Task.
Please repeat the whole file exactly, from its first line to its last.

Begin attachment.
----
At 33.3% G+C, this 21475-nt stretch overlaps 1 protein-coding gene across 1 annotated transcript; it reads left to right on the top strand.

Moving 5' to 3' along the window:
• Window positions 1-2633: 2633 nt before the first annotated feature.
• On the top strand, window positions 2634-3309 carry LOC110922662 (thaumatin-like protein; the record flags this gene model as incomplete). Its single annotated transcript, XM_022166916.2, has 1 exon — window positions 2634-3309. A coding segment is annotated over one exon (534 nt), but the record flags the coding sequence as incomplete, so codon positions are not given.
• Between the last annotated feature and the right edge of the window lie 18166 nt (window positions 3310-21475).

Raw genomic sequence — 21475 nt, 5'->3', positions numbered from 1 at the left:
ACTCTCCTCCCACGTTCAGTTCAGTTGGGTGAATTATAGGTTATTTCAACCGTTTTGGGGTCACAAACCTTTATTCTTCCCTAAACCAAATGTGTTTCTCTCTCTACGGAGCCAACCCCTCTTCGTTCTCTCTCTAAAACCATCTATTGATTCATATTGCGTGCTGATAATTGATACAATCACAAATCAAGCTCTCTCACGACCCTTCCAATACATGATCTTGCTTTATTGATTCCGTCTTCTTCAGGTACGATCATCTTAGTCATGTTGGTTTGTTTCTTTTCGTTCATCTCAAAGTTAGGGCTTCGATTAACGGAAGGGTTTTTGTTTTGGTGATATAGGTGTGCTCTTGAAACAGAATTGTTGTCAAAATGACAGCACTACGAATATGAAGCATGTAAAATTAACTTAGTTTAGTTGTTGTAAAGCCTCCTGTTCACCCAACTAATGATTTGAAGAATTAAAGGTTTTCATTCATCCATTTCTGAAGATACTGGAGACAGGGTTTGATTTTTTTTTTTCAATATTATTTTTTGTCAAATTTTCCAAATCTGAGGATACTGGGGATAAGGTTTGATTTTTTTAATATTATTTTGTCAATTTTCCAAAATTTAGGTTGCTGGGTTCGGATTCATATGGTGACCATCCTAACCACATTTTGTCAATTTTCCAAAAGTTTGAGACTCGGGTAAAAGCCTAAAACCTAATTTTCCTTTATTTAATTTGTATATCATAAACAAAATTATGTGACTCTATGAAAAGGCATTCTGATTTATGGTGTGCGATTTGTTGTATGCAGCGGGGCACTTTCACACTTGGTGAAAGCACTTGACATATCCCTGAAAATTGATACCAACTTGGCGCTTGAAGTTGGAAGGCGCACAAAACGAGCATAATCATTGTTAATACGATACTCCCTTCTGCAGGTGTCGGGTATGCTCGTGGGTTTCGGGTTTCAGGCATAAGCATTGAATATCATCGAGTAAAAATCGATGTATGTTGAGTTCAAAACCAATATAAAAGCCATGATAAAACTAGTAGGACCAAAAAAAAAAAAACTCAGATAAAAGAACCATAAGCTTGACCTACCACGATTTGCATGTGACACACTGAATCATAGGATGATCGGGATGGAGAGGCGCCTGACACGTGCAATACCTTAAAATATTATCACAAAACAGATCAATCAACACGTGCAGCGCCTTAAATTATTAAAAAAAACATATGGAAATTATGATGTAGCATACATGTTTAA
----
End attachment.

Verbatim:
At 33.3% G+C, this 21475-nt stretch overlaps 1 protein-coding gene across 1 annotated transcript; it reads left to right on the top strand.

Moving 5' to 3' along the window:
• Window positions 1-2633: 2633 nt before the first annotated feature.
• On the top strand, window positions 2634-3309 carry LOC110922662 (thaumatin-like protein; the record flags this gene model as incomplete). Its single annotated transcript, XM_022166916.2, has 1 exon — window positions 2634-3309. A coding segment is annotated over one exon (534 nt), but the record flags the coding sequence as incomplete, so codon positions are not given.
• Between the last annotated feature and the right edge of the window lie 18166 nt (window positions 3310-21475).

Raw genomic sequence — 21475 nt, 5'->3', positions numbered from 1 at the left:
ACTCTCCTCCCACGTTCAGTTCAGTTGGGTGAATTATAGGTTATTTCAACCGTTTTGGGGTCACAAACCTTTATTCTTCCCTAAACCAAATGTGTTTCTCTCTCTACGGAGCCAACCCCTCTTCGTTCTCTCTCTAAAACCATCTATTGATTCATATTGCGTGCTGATAATTGATACAATCACAAATCAAGCTCTCTCACGACCCTTCCAATACATGATCTTGCTTTATTGATTCCGTCTTCTTCAGGTACGATCATCTTAGTCATGTTGGTTTGTTTCTTTTCGTTCATCTCAAAGTTAGGGCTTCGATTAACGGAAGGGTTTTTGTTTTGGTGATATAGGTGTGCTCTTGAAACAGAATTGTTGTCAAAATGACAGCACTACGAATATGAAGCATGTAAAATTAACTTAGTTTAGTTGTTGTAAAGCCTCCTGTTCACCCAACTAATGATTTGAAGAATTAAAGGTTTTCATTCATCCATTTCTGAAGATACTGGAGACAGGGTTTGATTTTTTTTTTTCAATATTATTTTTTGTCAAATTTTCCAAATCTGAGGATACTGGGGATAAGGTTTGATTTTTTTAATATTATTTTGTCAATTTTCCAAAATTTAGGTTGCTGGGTTCGGATTCATATGGTGACCATCCTAACCACATTTTGTCAATTTTCCAAAAGTTTGAGACTCGGGTAAAAGCCTAAAACCTAATTTTCCTTTATTTAATTTGTATATCATAAACAAAATTATGTGACTCTATGAAAAGGCATTCTGATTTATGGTGTGCGATTTGTTGTATGCAGCGGGGCACTTTCACACTTGGTGAAAGCACTTGACATATCCCTGAAAATTGATACCAACTTGGCGCTTGAAGTTGGAAGGCGCACAAAACGAGCATAATCATTGTTAATACGATACTCCCTTCTGCAGGTGTCGGGTATGCTCGTGGGTTTCGGGTTTCAGGCATAAGCATTGAATATCATCGAGTAAAAATCGATGTATGTTGAGTTCAAAACCAATATAAAAGCCATGATAAAACTAGTAGGACCAAAAAAAAAAAAACTCAGATAAAAGAACCATAAGCTTGACCTACCACGATTTGCATGTGACACACTGAATCATAGGATGATCGGGATGGAGAGGCGCCTGACACGTGCAATACCTTAAAATATTATCACAAAACAGATCAATCAACACGTGCAGCGCCTTAAATTATTAAAAAAAACATATGGAAATTATGATGTAGCATACATGTTTAA